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Exercise linked to beneficial epigenetic changes in new twin study

by Pragati Singh

According to a recent study of twins, regular exercise can alter not just waistlines but also the chemicals in the body that control how genes function. According to a Washington State University study that was published in the journal Scientific Reports, identical twin pairs with more physically active siblings had fewer metabolic illness symptoms as indicated by waist circumference and body mass index. Additionally, this was tied to variations in their epigenomes—the molecular mechanisms that are located close to DNA and unrelated to DNA sequence yet affect gene expression. Epigenetic markers associated with reduced metabolic syndrome, a condition that can result in heart disease, stroke, and type 2 diabetes, were found in the more active twins.

The study reveals that signs of metabolic illness are substantially impacted by a person’s interactions with their environment as opposed to only their inherited DNA because identical twins have the same genetic makeup.

“The findings provide a molecular mechanism for the link between physical activity and metabolic disease,” said Michael Skinner, WSU biologist and the study’s corresponding author. “Physical exercise is known to reduce the susceptibility to obesity, but now it looks like exercise through epigenetics is affecting a lot of cell types, many of them involved in metabolic disease.”

Through the Washington State Twin Registry, the researchers obtained cheek swabs from 70 sets of identical twins who also took part in a study on exercise.
Data on the twins were gathered by a team under the direction of WSU Professor and Registry Director Glenn Duncan from 2012 to 2019. They evaluated the individuals’ waistlines and body mass indices as well as their physical activity levels using fitness trackers. The twins provided survey responses on their communities and way of life as well.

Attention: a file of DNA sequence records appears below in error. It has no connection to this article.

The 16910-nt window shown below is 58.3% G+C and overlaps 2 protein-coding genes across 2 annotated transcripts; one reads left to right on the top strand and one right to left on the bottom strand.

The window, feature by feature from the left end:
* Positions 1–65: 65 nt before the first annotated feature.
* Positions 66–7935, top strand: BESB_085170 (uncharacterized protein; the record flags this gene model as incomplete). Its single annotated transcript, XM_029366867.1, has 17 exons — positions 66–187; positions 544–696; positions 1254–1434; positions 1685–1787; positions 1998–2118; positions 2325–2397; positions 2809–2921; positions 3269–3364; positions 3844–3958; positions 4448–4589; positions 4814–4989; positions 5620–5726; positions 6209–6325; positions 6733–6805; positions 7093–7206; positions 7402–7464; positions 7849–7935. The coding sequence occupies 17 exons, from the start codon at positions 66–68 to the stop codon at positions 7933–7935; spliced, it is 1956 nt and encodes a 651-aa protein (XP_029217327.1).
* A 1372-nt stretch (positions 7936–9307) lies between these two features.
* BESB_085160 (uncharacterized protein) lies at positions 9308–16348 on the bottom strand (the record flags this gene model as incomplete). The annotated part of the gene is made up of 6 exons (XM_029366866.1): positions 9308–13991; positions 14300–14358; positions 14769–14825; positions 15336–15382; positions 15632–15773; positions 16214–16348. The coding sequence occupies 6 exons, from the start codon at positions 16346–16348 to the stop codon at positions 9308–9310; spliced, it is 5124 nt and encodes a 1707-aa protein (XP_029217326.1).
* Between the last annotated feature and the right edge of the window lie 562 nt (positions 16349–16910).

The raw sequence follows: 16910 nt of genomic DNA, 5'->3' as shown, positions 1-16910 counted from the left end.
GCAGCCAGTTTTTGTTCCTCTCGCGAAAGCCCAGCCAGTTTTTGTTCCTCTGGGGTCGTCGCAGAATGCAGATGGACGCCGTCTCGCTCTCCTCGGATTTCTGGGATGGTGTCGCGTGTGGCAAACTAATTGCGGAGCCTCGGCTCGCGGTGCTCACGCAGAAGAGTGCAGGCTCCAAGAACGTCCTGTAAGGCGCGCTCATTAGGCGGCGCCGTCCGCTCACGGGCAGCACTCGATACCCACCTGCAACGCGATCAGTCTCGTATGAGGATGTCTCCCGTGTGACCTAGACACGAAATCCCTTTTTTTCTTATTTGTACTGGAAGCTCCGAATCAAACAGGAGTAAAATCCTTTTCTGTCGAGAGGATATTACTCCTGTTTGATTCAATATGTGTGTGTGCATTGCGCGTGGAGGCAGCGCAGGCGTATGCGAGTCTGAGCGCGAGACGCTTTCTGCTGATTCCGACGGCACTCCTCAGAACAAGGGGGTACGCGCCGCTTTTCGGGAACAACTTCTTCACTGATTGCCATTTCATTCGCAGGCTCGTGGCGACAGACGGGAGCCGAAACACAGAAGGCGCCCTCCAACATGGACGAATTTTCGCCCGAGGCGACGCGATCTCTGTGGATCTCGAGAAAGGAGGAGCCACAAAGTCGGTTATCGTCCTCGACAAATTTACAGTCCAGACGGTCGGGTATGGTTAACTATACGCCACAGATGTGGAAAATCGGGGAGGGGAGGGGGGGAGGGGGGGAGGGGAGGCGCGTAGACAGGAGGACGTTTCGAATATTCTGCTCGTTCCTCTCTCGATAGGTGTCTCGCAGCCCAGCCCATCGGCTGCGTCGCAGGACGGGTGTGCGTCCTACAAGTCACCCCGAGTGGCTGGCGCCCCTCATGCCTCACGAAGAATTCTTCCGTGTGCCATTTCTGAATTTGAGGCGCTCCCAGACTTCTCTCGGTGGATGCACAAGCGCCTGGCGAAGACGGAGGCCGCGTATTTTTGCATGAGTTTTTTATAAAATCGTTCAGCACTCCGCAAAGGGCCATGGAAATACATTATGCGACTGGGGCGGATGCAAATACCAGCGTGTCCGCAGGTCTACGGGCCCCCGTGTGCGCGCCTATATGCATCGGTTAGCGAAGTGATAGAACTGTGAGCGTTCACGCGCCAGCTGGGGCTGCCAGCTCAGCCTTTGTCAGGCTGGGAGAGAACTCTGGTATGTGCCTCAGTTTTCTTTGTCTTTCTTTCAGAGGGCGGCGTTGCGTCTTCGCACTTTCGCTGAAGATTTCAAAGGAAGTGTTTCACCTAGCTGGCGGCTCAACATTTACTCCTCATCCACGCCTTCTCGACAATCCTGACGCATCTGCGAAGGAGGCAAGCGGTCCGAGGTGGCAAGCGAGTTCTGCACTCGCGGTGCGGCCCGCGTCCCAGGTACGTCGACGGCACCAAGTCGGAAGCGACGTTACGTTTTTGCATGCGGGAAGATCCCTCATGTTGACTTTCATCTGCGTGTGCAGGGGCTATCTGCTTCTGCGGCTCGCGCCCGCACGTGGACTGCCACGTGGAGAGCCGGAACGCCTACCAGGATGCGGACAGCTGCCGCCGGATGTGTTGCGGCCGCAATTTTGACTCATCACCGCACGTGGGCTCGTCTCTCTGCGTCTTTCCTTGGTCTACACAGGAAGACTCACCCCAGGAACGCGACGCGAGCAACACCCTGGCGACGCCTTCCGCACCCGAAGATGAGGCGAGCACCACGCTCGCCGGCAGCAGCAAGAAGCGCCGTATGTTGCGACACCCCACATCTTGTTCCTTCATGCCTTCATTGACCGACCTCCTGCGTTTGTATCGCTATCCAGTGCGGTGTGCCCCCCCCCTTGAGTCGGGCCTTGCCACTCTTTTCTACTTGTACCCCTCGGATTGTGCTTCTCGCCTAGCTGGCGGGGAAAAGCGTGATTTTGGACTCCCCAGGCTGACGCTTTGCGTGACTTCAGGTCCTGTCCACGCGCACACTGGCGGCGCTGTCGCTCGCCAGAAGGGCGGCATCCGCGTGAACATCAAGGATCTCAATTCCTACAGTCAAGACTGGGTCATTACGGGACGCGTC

On measures of physical activity, neighbourhood walkability, and body mass index, it was discovered that several of the twin pairs were discordant, meaning they were different from one another. The cells in the cheek swabs from the discordant twins were examined by Skinner’s lab, and this indicated epigenetic variations as well. The twin in the discordant pair who engaged in more than 150 minutes of physical activity per week showed epigenetic changes in regions of the DNA methylation that were associated with a lower body mass index and waist circumference.

Additionally, those areas are linked to more than fifty genes that have already been identified as being unique to strenuous exercise and metabolic risk factors. Scientists have previously noted that the majority of identical twins develop different diseases as they get older even though they have the same genes. Epigenetics may help explain the reason why, said Skinner. “If genetics and DNA sequence were the only driver for biology, then essentially twins should have the same diseases. But they don’t,” said Skinner. “So that means there has to be an environmental impact on the twins that is driving the development of disease.”

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